You’re probably familiar with the phrase ‘protestant work ethic’, it’s a phrase that was coined at the start of the nineteenth century by the sociologist Max Weber and it’s an idea that came to dominate our view of the relationship between productivity and Christianity. When the first English settlers began their new lives in Jamestown in the 17th century, they faced unimaginable hardship and their lives became a desperate struggle for survival. Their leader, Captain John Smith, emphasized to the settlers the importance of hard work, citing the words of Saint Paul.
‘For even when we were with you, we gave you this rule: The one who is unwilling to work shall not eat.’ 2 Thessalonians 3:10
This belief, that we serve God through hard work and productivity, underpins the American Dream to this day.
The Bible is not some pretty fantasy; the words of God are rooted in the harsh realities of physical existence in a fallen world. The Bible deals with violence and suffering and it deals with the realities of making a living, of work and of money. The details from which Biblical stories are drawn are from life 2,000 years ago but the truths they reveal are eternal. It is made quite clear in the Book of Genesis that it is the responsibility of humans to look after and manage the world that God gave us.
‘The Lord God took the man and put him in the Garden of Eden to work it and keep it.’ Genesis 2:15
We live in a time when it is possible for an individual to do very little, perhaps not even work at all, and still have food, clothing and shelter, but in Biblical times failure to work led to starvation and death. However, God’s instruction about the importance of work also contains an instruction about the importance of rest and reflection.
‘You shall work six days, but on the seventh day you shall rest; even during ploughing time and harvest you shall rest.’ Exodus 34:21
Ploughing and harvest are crucial stages of the agricultural cycle but even though the weather conditions might be perfect, the Sabbath must remain sacred. We must be productive but we must be productive in the service of God. Perhaps you know of a workaholic who drives himself or herself to breakdown, perhaps you are one yourself. God knows that the human body and the human mind need periods of rest in order to be productive.
‘One hand full of rest is better than two fists full of labor and striving after wind.’ Ecclesiastes 9:10
The Bible tells us that whatever work we do, we should do it to the best of our ability for the glorification of God.
‘Whatever you do, do it enthusiastically, as something done for the Lord and not for men.’ Colossians 3:23
‘Whoever is slack in his work is a brother to him who destroys.’ Proverbs 18:9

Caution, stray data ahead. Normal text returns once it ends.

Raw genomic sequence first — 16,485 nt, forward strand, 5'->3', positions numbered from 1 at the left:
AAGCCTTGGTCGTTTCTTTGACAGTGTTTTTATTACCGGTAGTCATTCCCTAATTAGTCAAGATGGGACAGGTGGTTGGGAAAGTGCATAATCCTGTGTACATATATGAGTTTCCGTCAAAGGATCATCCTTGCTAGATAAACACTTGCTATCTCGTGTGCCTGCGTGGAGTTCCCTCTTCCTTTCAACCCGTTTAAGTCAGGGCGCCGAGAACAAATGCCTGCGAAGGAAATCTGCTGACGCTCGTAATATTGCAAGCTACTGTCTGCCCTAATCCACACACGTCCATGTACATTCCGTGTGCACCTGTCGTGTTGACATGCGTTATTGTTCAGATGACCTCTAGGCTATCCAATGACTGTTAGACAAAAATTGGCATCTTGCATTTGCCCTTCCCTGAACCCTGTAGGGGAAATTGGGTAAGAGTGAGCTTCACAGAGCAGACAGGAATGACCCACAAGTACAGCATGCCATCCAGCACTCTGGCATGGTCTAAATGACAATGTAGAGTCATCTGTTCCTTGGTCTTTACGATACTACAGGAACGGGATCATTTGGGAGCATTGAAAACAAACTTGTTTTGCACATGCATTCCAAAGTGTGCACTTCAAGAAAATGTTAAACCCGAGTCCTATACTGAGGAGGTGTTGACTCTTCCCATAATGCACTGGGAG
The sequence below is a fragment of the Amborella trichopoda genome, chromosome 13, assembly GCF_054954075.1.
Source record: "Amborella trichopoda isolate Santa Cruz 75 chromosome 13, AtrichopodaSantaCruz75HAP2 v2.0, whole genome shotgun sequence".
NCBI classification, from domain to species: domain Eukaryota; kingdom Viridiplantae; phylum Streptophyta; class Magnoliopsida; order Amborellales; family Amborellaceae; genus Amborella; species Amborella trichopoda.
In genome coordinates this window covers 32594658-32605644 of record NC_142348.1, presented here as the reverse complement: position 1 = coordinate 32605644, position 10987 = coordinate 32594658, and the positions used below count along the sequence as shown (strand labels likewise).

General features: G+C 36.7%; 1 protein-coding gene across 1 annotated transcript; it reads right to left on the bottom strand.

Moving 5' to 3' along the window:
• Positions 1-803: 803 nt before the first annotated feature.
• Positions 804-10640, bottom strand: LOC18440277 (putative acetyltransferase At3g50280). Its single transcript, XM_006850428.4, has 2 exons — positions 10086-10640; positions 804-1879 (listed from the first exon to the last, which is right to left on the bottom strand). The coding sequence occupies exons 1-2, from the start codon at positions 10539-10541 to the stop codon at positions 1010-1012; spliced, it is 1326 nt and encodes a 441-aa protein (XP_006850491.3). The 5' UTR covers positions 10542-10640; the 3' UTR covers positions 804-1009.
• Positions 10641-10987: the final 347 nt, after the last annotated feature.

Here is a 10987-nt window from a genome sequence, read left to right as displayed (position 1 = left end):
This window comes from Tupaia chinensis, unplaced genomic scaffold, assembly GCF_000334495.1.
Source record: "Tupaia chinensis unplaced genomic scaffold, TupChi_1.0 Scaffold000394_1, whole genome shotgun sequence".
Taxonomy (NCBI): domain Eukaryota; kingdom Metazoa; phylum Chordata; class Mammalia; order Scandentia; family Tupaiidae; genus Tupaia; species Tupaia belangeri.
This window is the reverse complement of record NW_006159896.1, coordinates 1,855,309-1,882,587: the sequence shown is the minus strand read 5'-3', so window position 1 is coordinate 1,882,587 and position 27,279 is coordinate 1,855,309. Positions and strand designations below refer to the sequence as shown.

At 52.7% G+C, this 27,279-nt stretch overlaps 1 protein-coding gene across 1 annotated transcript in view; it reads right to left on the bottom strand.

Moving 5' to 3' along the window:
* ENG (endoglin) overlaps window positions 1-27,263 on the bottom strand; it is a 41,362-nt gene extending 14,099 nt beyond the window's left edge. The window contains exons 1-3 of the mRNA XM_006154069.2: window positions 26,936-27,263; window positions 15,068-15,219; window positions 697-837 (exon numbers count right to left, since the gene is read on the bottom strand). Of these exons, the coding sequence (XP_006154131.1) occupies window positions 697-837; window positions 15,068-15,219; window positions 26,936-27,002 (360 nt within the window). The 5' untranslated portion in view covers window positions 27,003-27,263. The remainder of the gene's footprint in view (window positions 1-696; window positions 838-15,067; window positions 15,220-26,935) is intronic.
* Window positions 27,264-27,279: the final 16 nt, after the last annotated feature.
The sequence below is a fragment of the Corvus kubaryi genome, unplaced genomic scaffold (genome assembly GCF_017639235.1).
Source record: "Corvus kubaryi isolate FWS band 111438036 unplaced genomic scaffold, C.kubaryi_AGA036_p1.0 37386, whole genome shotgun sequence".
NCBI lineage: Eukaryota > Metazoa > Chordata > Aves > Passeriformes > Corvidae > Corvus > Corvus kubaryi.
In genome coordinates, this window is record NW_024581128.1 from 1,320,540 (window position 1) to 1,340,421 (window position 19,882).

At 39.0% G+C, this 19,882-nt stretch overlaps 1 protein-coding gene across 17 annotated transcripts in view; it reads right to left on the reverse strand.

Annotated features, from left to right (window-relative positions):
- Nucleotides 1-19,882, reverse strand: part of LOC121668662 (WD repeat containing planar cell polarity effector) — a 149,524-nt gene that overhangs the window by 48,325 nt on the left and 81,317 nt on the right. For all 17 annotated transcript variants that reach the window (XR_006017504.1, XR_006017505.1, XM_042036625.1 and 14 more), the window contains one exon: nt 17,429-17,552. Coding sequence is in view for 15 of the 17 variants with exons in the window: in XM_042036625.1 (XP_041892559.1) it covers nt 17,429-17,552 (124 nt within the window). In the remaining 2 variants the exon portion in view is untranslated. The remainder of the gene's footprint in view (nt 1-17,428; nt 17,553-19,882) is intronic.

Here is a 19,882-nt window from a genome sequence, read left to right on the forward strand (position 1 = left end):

There are two important parables in the Bible which deal with work and productivity, at first glance they may appear to contradict one another, but we have to remember that parables require us to look beyond the literal meaning, so lets take a closer look at both of them. The parable of the talents (Matthew 25:14-30) also appears in the Gospel According to Luke (Luke 19:11-27) as the parable of the ten minas, but here we’ll consider Matthew’s version. A master has to go away on a journey and before he leaves he summons his three servants to him. To the first servant he entrusts 5 talents, to the second, 2 talents and to the third, 1 talent. A talent was an ancient unit of weight or currency, as a result of this parable, the word has now come to mean ‘a special ability’ or ‘gift’. When the master returned he found that the first and second servants had doubled the number of talents through wise investment but the third servant had merely buried his talent. The master rewarded the first two servants but the third he punished.
‘Take therefore the talent from him, and give it unto him that hath ten talents. For unto every one that hath shall be given, and he shall have abundance; but from him that hath not, shall be taken away even that which he hath. And cast ye the unprofitable servant into outer darkness: there shall be weeping and gnashing of teeth.’
We are not all given equal quantities of talent by God, but whatever we are given, it is our Christian duty to put it to productive use. Now let us consider the parable of the 11th hour laborers (Matthew 20 6-16). A group of unemployed men were waiting in a vineyard in hope of work. At the 11th hour the vineyard owner put them to work, but at the end of the day he paid them the same wages as those who had worked all day. At first reading this might strike us as unfair on the men who had worked all day, but we need to understand that this is a parable about entry into the kingdom of heaven: it tells us that we can gain admission, even at the eleventh hour. It’s also interesting to consider that those men who had just worked an hour still needed a full day’s pay to feed their families. God rewards us according to our needs.
It is then, our Christian duty to lead a productive life, whatever our calling, and a key element in leading a productive life is planning.
‘The plans of the diligent lead surely to abundance, but everyone who is hasty comes only to poverty.’ Proverbs 21:5A Christian planner will help you maintain your spiritual discipline and make effective use of your time in the service of God, take a look at our range of products, designed to help you on your way.